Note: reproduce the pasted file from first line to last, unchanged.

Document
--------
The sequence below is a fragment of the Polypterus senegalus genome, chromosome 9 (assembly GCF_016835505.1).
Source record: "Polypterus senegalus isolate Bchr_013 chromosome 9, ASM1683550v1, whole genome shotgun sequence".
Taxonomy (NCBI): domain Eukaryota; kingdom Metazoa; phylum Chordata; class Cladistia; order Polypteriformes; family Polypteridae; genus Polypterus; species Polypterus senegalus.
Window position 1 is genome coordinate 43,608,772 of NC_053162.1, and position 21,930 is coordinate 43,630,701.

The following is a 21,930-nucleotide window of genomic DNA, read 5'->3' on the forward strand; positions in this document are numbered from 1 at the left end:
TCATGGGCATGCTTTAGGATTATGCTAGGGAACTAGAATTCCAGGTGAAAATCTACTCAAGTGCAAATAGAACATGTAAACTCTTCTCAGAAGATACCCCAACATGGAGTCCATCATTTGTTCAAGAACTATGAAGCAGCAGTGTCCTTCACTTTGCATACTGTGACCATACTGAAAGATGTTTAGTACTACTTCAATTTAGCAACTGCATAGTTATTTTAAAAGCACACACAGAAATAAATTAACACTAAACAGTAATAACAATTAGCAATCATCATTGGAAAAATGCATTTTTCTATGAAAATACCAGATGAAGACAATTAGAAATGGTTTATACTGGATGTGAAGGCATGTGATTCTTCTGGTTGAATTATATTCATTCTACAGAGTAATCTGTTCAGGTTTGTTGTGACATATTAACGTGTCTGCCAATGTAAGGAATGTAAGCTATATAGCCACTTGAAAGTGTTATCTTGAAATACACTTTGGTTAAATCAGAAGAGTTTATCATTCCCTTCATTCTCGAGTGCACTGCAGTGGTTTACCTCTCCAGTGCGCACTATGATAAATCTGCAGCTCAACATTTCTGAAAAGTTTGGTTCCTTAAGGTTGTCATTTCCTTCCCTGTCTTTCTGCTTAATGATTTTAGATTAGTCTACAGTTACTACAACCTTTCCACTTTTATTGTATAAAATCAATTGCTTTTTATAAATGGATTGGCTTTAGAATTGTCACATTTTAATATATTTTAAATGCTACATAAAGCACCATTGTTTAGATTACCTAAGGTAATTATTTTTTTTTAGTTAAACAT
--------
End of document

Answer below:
The sequence below is a fragment of the Polypterus senegalus genome, chromosome 9 (assembly GCF_016835505.1).
Source record: "Polypterus senegalus isolate Bchr_013 chromosome 9, ASM1683550v1, whole genome shotgun sequence".
Taxonomy (NCBI): domain Eukaryota; kingdom Metazoa; phylum Chordata; class Cladistia; order Polypteriformes; family Polypteridae; genus Polypterus; species Polypterus senegalus.
Window position 1 is genome coordinate 43,608,772 of NC_053162.1, and position 21,930 is coordinate 43,630,701.

The following is a 21,930-nucleotide window of genomic DNA, read 5'->3' on the forward strand; positions in this document are numbered from 1 at the left end:
TCATGGGCATGCTTTAGGATTATGCTAGGGAACTAGAATTCCAGGTGAAAATCTACTCAAGTGCAAATAGAACATGTAAACTCTTCTCAGAAGATACCCCAACATGGAGTCCATCATTTGTTCAAGAACTATGAAGCAGCAGTGTCCTTCACTTTGCATACTGTGACCATACTGAAAGATGTTTAGTACTACTTCAATTTAGCAACTGCATAGTTATTTTAAAAGCACACACAGAAATAAATTAACACTAAACAGTAATAACAATTAGCAATCATCATTGGAAAAATGCATTTTTCTATGAAAATACCAGATGAAGACAATTAGAAATGGTTTATACTGGATGTGAAGGCATGTGATTCTTCTGGTTGAATTATATTCATTCTACAGAGTAATCTGTTCAGGTTTGTTGTGACATATTAACGTGTCTGCCAATGTAAGGAATGTAAGCTATATAGCCACTTGAAAGTGTTATCTTGAAATACACTTTGGTTAAATCAGAAGAGTTTATCATTCCCTTCATTCTCGAGTGCACTGCAGTGGTTTACCTCTCCAGTGCGCACTATGATAAATCTGCAGCTCAACATTTCTGAAAAGTTTGGTTCCTTAAGGTTGTCATTTCCTTCCCTGTCTTTCTGCTTAATGATTTTAGATTAGTCTACAGTTACTACAACCTTTCCACTTTTATTGTATAAAATCAATTGCTTTTTATAAATGGATTGGCTTTAGAATTGTCACATTTTAATATATTTTAAATGCTACATAAAGCACCATTGTTTAGATTACCTAAGGTAATTATTTTTTTTTAGTTAAACAT